**Accurate Methods for the Statistics of Surprise and Coincidence. Ted Dunning. Computational Linguistics 1993.**

- Ideas
- "ordinary words are 'rare', any statistical work with texts must deal with the reality of rare events ... Unfortunately, the foundational assumption of most common statistical analyses used in computational linguistics is that the events being analyzed are relatively common."
- Counting a word
*w*can be viewed as a series of Bernoulli trials. Each token is tested to see if it is*w*. Assuming a uniform probability*p*that it is*w*, the count is distributed binomially and, for*np(1-p)*>5 (where n=number of tokens), it is distributed almost normally. But this is not true when*np(1-p)*<1. - Given outcomes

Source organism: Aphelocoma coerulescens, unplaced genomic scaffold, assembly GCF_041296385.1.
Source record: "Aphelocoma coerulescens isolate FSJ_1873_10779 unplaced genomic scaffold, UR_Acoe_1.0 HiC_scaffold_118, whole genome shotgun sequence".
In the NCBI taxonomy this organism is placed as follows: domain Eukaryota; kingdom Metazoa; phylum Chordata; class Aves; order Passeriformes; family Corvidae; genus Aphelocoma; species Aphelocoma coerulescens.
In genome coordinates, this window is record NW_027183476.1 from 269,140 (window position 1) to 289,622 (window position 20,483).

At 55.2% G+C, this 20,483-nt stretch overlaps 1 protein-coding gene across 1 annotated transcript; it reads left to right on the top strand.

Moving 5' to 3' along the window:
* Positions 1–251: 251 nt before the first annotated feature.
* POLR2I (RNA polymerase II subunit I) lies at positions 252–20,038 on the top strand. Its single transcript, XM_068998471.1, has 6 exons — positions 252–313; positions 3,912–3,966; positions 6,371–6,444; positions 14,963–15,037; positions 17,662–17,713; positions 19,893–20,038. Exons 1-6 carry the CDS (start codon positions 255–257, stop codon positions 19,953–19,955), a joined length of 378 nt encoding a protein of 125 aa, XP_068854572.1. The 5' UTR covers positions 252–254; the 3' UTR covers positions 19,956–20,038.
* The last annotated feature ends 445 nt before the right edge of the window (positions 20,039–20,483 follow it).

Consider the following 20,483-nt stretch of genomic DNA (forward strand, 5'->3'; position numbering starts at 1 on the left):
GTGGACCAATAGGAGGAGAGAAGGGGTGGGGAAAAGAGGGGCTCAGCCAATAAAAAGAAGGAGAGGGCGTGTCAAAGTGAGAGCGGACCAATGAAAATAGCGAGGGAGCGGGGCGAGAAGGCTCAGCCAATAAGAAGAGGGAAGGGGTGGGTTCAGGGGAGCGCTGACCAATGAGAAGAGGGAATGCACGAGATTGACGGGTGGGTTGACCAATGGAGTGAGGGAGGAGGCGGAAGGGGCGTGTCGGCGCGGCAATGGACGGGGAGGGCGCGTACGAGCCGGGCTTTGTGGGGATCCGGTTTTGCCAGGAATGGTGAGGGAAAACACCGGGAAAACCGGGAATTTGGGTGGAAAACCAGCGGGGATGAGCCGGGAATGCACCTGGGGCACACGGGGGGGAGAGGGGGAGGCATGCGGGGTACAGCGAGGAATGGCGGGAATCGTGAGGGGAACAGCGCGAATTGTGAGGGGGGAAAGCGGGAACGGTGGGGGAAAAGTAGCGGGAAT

*k*, propose a model with parameters*w*. The likelihood of the parameter value*w*is*P(k|w)*. A hypothesis is a subset of the parameter space*W*. - The likelihood ratio of the hypothesis (parameter subspace)
*W0*= LR = max_{*w*\in*W0*}*P(k|w)*/ max_{*w*\in*W*}*P(k|w)*. - Fact: -2 log LR ~ \Chi^2(dim
*W*- dim*W0*). - References
- More info on parametric and distribution-free tests: Bradley (1968), and Mood, Graybill, and Boes (1974).
- Likelihood ratio tests: Mood et al. (1974)